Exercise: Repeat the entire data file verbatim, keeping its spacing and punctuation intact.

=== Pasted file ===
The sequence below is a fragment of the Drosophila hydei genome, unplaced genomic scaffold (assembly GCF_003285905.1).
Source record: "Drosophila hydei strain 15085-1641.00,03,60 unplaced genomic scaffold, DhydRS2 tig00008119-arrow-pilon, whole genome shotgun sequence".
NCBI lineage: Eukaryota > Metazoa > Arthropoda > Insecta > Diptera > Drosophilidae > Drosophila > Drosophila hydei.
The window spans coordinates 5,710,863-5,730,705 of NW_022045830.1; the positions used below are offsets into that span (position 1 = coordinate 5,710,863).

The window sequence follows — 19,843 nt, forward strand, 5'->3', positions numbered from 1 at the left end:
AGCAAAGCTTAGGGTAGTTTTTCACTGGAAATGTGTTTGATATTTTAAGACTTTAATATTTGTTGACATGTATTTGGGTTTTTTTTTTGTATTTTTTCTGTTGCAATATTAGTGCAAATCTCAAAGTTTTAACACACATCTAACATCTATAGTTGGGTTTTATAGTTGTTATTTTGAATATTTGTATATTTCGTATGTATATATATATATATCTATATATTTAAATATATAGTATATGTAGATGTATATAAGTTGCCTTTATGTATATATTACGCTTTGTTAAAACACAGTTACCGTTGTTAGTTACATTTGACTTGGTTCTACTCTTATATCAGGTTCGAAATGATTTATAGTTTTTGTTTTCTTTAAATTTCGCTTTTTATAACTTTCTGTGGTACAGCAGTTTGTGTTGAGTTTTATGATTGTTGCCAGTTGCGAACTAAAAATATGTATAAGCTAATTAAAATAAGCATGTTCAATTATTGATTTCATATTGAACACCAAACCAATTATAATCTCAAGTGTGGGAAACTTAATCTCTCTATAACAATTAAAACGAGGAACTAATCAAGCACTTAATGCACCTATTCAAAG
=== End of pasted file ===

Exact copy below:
The sequence below is a fragment of the Drosophila hydei genome, unplaced genomic scaffold (assembly GCF_003285905.1).
Source record: "Drosophila hydei strain 15085-1641.00,03,60 unplaced genomic scaffold, DhydRS2 tig00008119-arrow-pilon, whole genome shotgun sequence".
NCBI lineage: Eukaryota > Metazoa > Arthropoda > Insecta > Diptera > Drosophilidae > Drosophila > Drosophila hydei.
The window spans coordinates 5,710,863-5,730,705 of NW_022045830.1; the positions used below are offsets into that span (position 1 = coordinate 5,710,863).

The window sequence follows — 19,843 nt, forward strand, 5'->3', positions numbered from 1 at the left end:
AGCAAAGCTTAGGGTAGTTTTTCACTGGAAATGTGTTTGATATTTTAAGACTTTAATATTTGTTGACATGTATTTGGGTTTTTTTTTTGTATTTTTTCTGTTGCAATATTAGTGCAAATCTCAAAGTTTTAACACACATCTAACATCTATAGTTGGGTTTTATAGTTGTTATTTTGAATATTTGTATATTTCGTATGTATATATATATATATCTATATATTTAAATATATAGTATATGTAGATGTATATAAGTTGCCTTTATGTATATATTACGCTTTGTTAAAACACAGTTACCGTTGTTAGTTACATTTGACTTGGTTCTACTCTTATATCAGGTTCGAAATGATTTATAGTTTTTGTTTTCTTTAAATTTCGCTTTTTATAACTTTCTGTGGTACAGCAGTTTGTGTTGAGTTTTATGATTGTTGCCAGTTGCGAACTAAAAATATGTATAAGCTAATTAAAATAAGCATGTTCAATTATTGATTTCATATTGAACACCAAACCAATTATAATCTCAAGTGTGGGAAACTTAATCTCTCTATAACAATTAAAACGAGGAACTAATCAAGCACTTAATGCACCTATTCAAAG